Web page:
Conversion and the Rehabilitation of the Penal System

A Theological Rereading of Criminal Justice

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Andrew Skotnicki
  • Oxford, England: 
    Oxford University Press
    , April
     216 pages.
     For other formats: Link to Publisher's Website.


In this study that stands out from the plethora of publications on contemporary penal systems, Conversion and the Rehabilitation of the Penal System, Andrew Skotnicki argues convincingly from a Christian perspective that following the decline of the rehabilitative ideal in the 1970s, modern societies need to regain an understanding of conversion, which is the “only effective justification for locking up people against their will” (12). According to Skotnicki, the criminal justice system should be reformed by eliminating punishment and policies based on the erroneous notion of deterrence and the idea of rehabilitation, which result in the incapacitation of the urban poor. He recommends a return to conversion as the original justification for the practice of confinement.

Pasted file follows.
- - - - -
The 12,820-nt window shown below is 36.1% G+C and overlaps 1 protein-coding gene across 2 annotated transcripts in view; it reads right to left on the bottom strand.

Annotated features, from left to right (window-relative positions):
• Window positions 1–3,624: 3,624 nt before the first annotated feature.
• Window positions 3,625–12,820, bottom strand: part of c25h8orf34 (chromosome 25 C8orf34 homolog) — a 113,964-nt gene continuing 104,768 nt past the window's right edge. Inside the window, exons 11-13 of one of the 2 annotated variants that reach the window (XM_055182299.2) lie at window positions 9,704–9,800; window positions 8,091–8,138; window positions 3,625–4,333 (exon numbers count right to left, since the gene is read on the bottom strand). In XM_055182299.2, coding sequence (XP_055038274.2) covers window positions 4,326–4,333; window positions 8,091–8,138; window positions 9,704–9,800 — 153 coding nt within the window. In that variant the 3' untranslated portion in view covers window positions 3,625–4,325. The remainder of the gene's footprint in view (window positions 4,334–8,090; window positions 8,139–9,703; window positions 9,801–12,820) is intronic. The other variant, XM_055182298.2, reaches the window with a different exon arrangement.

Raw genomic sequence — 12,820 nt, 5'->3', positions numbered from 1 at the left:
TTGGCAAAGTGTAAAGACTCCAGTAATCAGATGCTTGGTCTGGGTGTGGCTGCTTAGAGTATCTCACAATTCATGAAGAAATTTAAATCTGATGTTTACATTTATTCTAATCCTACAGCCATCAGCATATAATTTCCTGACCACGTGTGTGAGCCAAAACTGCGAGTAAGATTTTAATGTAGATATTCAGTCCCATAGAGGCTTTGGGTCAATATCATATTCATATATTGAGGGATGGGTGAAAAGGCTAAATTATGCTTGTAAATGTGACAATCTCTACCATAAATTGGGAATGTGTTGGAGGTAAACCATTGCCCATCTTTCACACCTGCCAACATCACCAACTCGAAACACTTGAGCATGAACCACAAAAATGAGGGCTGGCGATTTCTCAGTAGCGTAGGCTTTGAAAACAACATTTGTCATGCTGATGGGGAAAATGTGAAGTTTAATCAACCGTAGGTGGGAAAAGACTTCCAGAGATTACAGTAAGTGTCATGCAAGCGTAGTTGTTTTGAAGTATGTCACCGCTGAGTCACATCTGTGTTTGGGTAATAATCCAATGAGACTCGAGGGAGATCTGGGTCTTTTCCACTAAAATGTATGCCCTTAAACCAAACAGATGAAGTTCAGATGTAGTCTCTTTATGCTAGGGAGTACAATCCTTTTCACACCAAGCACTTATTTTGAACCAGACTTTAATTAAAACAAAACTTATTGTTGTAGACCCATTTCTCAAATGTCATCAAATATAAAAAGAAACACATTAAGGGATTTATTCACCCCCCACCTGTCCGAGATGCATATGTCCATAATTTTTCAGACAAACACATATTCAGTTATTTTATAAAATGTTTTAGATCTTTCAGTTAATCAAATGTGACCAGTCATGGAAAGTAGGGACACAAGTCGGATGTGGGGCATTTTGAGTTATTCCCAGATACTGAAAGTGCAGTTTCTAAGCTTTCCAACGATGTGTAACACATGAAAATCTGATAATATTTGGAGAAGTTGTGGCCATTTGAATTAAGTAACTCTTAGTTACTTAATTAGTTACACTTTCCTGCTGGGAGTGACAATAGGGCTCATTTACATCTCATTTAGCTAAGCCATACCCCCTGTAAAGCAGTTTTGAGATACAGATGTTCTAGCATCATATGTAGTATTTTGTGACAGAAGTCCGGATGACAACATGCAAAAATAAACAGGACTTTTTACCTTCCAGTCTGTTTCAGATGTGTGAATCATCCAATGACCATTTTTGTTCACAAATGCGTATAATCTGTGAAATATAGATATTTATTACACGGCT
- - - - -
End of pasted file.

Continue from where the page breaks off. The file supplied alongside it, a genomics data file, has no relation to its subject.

While it is correct, according to Skotnicki, for theological studies on criminal justice to focus on the shortcomings of contemporary prisons—for instance, the unprecedented number of people in penal detention, the disproportionate racial demographics of the prison population, and the “over-reliance on retribution as an institutional philosophy”— he believes it is also important to “address the fragile moral and philosophical assumptions underlying current penal systems” (139n1). He examines the institutional failure “in terms of the rupture with and professed disregard for the theological sources that provided the basis for the practice of confinement as a social strategy” (139n1).

Purgatory serves as the model for (early) modern institutionalized prisons. Skotnicki believes that the link between imprisonment and conversion imbues all modern forms of confinement with an eschatological dimension, even in their apparently secular form. Thus Skotnicki argues that a theological approach is the only appropriate treatment of the subject. He lays out his argument in five chapters on penal ideology (chapter 1), the legitimacy of punishment (chapter 2), conversion as inclusion (chapter 3), rehabilitation (chapter 4), and conversion of the penal system through rehabilitation (chapter 5). Skotnicki concludes by reminding his readers that a conversion-based reform of the penal system also involves social engagement and practical theology. He emphasizes that the problem of the “correctional empire” (135) of contemporary societies cannot be solved by reform, but only by a revolution; drawing on Alfred North Whitehead, he insists that the most pressing issue concerns the tension between science and religion (133–34). Ultimately, the present penal systems of the modern (Western) world exhibit profoundly religious motivations beneath a veneer of secular science, and current correctional practice is no less than an enormous ethical failure.